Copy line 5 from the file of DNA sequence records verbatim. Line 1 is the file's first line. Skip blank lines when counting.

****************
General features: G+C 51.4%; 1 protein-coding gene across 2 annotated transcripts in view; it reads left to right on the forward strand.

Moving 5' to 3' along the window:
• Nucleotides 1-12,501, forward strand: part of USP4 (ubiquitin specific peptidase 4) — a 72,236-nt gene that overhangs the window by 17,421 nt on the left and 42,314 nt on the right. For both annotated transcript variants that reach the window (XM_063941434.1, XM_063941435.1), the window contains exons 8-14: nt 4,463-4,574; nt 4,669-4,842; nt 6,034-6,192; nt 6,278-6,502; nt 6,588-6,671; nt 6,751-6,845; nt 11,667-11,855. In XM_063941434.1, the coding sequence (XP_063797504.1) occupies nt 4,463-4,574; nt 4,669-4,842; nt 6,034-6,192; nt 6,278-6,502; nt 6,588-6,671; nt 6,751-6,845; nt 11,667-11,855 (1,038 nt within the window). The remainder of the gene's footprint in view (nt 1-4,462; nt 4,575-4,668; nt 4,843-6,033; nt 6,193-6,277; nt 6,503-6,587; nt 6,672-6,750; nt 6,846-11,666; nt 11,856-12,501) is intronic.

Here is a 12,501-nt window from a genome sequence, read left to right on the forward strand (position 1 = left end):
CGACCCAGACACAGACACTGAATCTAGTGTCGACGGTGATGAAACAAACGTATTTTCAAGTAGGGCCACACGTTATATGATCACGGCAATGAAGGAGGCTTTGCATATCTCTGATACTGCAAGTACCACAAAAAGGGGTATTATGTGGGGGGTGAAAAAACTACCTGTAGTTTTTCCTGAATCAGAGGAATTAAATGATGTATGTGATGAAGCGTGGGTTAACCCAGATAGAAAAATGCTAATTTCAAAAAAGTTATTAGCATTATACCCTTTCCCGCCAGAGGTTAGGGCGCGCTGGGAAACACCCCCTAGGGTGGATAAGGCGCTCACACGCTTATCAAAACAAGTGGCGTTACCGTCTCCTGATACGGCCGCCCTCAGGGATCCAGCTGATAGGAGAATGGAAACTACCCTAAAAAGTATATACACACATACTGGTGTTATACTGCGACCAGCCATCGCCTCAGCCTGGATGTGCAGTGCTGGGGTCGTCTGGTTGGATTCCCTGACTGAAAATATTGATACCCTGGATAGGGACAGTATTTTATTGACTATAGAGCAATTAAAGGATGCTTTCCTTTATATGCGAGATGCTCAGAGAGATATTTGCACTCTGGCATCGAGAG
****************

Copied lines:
CGACCCAGACACAGACACTGAATCTAGTGTCGACGGTGATGAAACAAACGTATTTTCAAGTAGGGCCACACGTTATATGATCACGGCAATGAAGGAGGCTTTGCATATCTCTGATACTGCAAGTACCACAAAAAGGGGTATTATGTGGGGGGTGAAAAAACTACCTGTAGTTTTTCCTGAATCAGAGGAATTAAATGATGTATGTGATGAAGCGTGGGTTAACCCAGATAGAAAAATGCTAATTTCAAAAAAGTTATTAGCATTATACCCTTTCCCGCCAGAGGTTAGGGCGCGCTGGGAAACACCCCCTAGGGTGGATAAGGCGCTCACACGCTTATCAAAACAAGTGGCGTTACCGTCTCCTGATACGGCCGCCCTCAGGGATCCAGCTGATAGGAGAATGGAAACTACCCTAAAAAGTATATACACACATACTGGTGTTATACTGCGACCAGCCATCGCCTCAGCCTGGATGTGCAGTGCTGGGGTCGTCTGGTTGGATTCCCTGACTGAAAATATTGATACCCTGGATAGGGACAGTATTTTATTGACTATAGAGCAATTAAAGGATGCTTTCCTTTATATGCGAGATGCTCAGAGAGATATTTGCACTCTGGCATCGAGAG